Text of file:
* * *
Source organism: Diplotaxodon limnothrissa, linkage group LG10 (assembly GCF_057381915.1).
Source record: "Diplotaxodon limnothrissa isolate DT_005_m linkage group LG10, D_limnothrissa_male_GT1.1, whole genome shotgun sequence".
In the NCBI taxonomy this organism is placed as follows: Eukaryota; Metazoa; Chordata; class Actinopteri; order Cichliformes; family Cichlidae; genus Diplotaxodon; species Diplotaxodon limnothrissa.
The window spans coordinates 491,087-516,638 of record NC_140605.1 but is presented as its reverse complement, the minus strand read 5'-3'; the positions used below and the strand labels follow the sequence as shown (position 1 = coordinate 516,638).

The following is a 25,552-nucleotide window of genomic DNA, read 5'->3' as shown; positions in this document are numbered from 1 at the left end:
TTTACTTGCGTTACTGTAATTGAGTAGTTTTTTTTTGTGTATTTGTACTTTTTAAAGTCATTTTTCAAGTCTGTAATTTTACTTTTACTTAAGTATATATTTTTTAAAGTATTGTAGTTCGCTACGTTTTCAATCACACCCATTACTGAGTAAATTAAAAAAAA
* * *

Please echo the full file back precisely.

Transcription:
Source organism: Diplotaxodon limnothrissa, linkage group LG10 (assembly GCF_057381915.1).
Source record: "Diplotaxodon limnothrissa isolate DT_005_m linkage group LG10, D_limnothrissa_male_GT1.1, whole genome shotgun sequence".
In the NCBI taxonomy this organism is placed as follows: Eukaryota; Metazoa; Chordata; class Actinopteri; order Cichliformes; family Cichlidae; genus Diplotaxodon; species Diplotaxodon limnothrissa.
The window spans coordinates 491,087-516,638 of record NC_140605.1 but is presented as its reverse complement, the minus strand read 5'-3'; the positions used below and the strand labels follow the sequence as shown (position 1 = coordinate 516,638).

The following is a 25,552-nucleotide window of genomic DNA, read 5'->3' as shown; positions in this document are numbered from 1 at the left end:
TTTACTTGCGTTACTGTAATTGAGTAGTTTTTTTTTGTGTATTTGTACTTTTTAAAGTCATTTTTCAAGTCTGTAATTTTACTTTTACTTAAGTATATATTTTTTAAAGTATTGTAGTTCGCTACGTTTTCAATCACACCCATTACTGAGTAAATTAAAAAAAA